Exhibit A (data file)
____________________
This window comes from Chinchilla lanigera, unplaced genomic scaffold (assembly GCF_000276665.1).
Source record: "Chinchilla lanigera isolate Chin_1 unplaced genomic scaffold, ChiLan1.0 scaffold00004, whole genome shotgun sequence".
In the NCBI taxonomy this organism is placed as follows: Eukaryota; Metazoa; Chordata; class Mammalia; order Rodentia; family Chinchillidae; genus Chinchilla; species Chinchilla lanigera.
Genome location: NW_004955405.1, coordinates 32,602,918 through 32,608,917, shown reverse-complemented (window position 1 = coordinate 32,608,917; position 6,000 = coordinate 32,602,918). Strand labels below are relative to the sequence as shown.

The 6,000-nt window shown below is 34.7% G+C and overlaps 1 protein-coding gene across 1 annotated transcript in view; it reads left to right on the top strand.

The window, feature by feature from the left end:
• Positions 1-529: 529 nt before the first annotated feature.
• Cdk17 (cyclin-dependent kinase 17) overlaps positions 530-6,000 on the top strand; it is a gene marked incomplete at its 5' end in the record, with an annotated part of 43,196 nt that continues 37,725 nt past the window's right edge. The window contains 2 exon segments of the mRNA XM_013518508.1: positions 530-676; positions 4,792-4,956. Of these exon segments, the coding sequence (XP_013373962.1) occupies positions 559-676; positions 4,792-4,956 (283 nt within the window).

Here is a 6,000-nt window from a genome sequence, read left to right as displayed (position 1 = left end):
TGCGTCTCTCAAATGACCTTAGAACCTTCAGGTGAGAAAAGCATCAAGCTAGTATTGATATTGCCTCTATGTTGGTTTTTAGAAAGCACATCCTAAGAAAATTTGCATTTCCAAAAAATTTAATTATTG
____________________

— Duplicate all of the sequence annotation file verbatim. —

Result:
This window comes from Chinchilla lanigera, unplaced genomic scaffold (assembly GCF_000276665.1).
Source record: "Chinchilla lanigera isolate Chin_1 unplaced genomic scaffold, ChiLan1.0 scaffold00004, whole genome shotgun sequence".
In the NCBI taxonomy this organism is placed as follows: Eukaryota; Metazoa; Chordata; class Mammalia; order Rodentia; family Chinchillidae; genus Chinchilla; species Chinchilla lanigera.
Genome location: NW_004955405.1, coordinates 32,602,918 through 32,608,917, shown reverse-complemented (window position 1 = coordinate 32,608,917; position 6,000 = coordinate 32,602,918). Strand labels below are relative to the sequence as shown.

The 6,000-nt window shown below is 34.7% G+C and overlaps 1 protein-coding gene across 1 annotated transcript in view; it reads left to right on the top strand.

The window, feature by feature from the left end:
• Positions 1-529: 529 nt before the first annotated feature.
• Cdk17 (cyclin-dependent kinase 17) overlaps positions 530-6,000 on the top strand; it is a gene marked incomplete at its 5' end in the record, with an annotated part of 43,196 nt that continues 37,725 nt past the window's right edge. The window contains 2 exon segments of the mRNA XM_013518508.1: positions 530-676; positions 4,792-4,956. Of these exon segments, the coding sequence (XP_013373962.1) occupies positions 559-676; positions 4,792-4,956 (283 nt within the window).

Here is a 6,000-nt window from a genome sequence, read left to right as displayed (position 1 = left end):
TGCGTCTCTCAAATGACCTTAGAACCTTCAGGTGAGAAAAGCATCAAGCTAGTATTGATATTGCCTCTATGTTGGTTTTTAGAAAGCACATCCTAAGAAAATTTGCATTTCCAAAAAATTTAATTATTG